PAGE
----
The primary use for a tow rope is to help to average out the pace and fitness of partners. Without fail, one racer will be better on the climbs, or stronger at longer distances. By using a tow rope to remain tethered to one-another, the team is able to work as an average of their abilities. Without a rope, the team must travel at the pace of the slower partner (many partner races exact penalties for excessive distance between partners). With a tow rope, the stronger partner is able to assist the slower partner, and the team moves together at a pace faster than they would otherwise. The rope can also provide some physical assistance to the slower partner, offering a tug uphill or across the flats to make their effort less.

Distant partner needs a tow rope

Does your partner love you? They might love you more with a tow rope. (Ethan Linck crossing snow dome, Mt Hood.)

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Apr 10

2013

5

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The Munter Hitch for Ski Mountaineering

It’s time again.  For what you ask? For me to download some more knowledge into your brain. Today, we’re talking Munter.

The munter hitch is, or at least should be, considered essential climbing knowledge. Without it, should you forget or drop your belay device, you’ll have a long and cold night waiting to be rescued.  If you know how to tie this simple hitch, then you’re prepared to belay and rappel even if all you have is a locking carabiner. “But I’m not a climber!”, you say, “I’m a backcountry skier!”. Well, you silly hippie, I’ve got news for you: the munter is also a sweet tool for you!  Be it cornice stomping, ski cutting, rappelling, or impressing girls, this baby will come in handy.

Below, I explain how to tie and use this hitch, as well as it’s applications in backcountry skiing.  For those of you who are yawning and thinking, ‘I already know all of this’, well, I’ve got a treat for you down at the bottom.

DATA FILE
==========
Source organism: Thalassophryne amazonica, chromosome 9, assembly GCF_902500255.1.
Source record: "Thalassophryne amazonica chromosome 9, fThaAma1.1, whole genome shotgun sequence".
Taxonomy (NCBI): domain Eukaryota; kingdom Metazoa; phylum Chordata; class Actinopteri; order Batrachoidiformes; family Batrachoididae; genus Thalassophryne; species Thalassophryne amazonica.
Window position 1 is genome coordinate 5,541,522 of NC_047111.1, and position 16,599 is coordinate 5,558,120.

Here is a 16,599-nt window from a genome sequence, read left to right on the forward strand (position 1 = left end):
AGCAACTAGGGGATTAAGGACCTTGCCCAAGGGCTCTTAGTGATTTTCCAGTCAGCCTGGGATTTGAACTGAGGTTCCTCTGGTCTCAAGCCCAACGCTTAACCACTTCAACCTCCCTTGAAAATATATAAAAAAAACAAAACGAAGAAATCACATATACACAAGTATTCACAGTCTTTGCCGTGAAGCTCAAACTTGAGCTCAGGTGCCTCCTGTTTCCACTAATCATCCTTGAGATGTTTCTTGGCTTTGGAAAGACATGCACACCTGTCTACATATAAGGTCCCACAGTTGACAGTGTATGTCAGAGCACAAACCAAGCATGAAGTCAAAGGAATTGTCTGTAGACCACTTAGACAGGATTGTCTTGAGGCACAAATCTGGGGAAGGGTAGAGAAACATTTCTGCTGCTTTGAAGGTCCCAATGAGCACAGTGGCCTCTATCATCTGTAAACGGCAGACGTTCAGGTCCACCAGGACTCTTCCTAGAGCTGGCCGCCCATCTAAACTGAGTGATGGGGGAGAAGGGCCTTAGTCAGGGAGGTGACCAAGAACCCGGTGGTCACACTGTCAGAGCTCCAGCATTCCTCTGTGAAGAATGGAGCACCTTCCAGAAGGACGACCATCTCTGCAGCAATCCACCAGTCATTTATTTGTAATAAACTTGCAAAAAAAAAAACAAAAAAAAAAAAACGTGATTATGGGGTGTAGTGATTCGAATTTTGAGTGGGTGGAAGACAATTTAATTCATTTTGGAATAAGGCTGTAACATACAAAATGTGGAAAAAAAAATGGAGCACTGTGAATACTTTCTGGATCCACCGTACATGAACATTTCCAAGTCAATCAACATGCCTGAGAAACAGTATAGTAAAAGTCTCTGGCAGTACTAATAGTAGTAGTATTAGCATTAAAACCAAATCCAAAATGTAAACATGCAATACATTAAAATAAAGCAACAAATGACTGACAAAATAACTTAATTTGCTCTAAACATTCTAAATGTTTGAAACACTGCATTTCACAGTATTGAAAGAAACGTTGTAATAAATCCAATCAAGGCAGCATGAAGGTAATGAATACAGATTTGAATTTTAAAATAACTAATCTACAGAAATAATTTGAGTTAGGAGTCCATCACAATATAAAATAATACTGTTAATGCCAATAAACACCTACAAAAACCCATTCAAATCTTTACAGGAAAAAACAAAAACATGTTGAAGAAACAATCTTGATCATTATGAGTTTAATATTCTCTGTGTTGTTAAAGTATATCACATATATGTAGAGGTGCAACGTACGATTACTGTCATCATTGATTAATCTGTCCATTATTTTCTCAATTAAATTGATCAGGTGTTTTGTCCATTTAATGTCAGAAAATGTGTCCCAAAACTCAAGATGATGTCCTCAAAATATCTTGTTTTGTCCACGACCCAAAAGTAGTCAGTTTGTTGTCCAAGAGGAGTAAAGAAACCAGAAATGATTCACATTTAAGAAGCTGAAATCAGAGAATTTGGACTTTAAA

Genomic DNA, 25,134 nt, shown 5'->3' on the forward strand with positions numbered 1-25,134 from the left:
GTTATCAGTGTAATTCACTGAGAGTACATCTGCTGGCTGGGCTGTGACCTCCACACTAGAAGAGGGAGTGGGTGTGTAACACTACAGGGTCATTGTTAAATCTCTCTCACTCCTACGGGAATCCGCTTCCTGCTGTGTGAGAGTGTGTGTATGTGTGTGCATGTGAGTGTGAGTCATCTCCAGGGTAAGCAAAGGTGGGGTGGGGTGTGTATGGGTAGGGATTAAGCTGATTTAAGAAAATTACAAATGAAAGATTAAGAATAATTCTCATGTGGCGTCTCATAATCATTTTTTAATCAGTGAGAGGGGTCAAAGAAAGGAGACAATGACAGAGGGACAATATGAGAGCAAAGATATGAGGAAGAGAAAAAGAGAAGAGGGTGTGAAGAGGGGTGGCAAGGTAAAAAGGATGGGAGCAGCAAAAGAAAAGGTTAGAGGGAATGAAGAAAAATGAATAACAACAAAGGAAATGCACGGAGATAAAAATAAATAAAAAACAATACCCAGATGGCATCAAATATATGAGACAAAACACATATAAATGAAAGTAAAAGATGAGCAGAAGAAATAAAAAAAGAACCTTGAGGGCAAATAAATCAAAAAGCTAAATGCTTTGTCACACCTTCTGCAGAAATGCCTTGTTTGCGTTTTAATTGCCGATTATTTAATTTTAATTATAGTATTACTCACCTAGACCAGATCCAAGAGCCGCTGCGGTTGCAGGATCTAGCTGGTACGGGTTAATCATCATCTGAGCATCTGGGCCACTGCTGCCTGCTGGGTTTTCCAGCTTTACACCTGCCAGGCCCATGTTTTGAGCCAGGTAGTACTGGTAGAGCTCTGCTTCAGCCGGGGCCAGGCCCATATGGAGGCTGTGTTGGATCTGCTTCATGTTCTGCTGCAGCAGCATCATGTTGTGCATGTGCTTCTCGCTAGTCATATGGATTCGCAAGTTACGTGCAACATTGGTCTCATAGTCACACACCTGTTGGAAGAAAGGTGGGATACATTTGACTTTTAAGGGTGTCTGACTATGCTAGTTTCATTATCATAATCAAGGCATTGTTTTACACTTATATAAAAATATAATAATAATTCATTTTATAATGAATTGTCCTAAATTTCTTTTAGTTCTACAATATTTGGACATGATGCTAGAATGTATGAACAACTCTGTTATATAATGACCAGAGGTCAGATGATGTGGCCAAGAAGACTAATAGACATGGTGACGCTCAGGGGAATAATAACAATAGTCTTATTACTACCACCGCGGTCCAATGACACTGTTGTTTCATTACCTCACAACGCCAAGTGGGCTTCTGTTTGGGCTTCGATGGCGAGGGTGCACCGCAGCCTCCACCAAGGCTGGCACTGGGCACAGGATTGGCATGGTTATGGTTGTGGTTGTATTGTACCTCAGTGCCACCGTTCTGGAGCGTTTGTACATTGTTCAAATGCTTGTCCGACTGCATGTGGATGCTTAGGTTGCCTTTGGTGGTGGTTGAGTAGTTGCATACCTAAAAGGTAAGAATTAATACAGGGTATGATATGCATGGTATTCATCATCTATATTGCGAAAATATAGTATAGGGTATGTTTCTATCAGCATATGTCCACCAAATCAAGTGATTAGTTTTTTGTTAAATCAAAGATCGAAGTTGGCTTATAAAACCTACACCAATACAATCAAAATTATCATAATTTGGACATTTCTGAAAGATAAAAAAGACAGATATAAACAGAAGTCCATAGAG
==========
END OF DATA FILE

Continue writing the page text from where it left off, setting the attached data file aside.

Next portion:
Tying a Munter Hitch

Tying a munter hitch is something that you can do in the dark with your eyes closed if you have a little bit of practice.  If you’ve ever tied a clove hitch, then you’re 90% there already, and you’ve probably accidentally tied a munter when you screwed up a clove hitch.  Another name for the munter is the Halbmastwurfsicherung (obviously), which means ‘clove-hitch belay’ in German.

how to tie a munter hitch

The Munter and Clove hitches.

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Jan 15

2013

1

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Pro Style Backcountry Transitions

Backcountry transitions, meaning the transition from uphill to down or downhill to up, are a hidden source of massive time wasting.  Don’t believe me?  Maybe this sounds familiar:

You and your friends arrive at a transition zone and slowly spread out to get ready to shred. Larry pulls off his jacket and gloves, tossing them in a pile, and starts looking for a Snickers. Curly has taken both skis off and stuck their tails into the snow, and he’s sitting on his backpack.  Inexplicably, he hangs his skins from the skis by their tip loops. Moe has unpacked his entire backpack, trying to get to the helmet at the bottom. He looks up at Larry, who’s now freezing and putting back on his snowy jacket. Curly has headed off to chase down the skin which blew off of it’s hanging place.  Moe’s taking a pee. Larry stares off into space, a half-eating candybar in his hand, the wrapper long blown away in the wind. The transition zone looks like a bomb has gone off… Read on →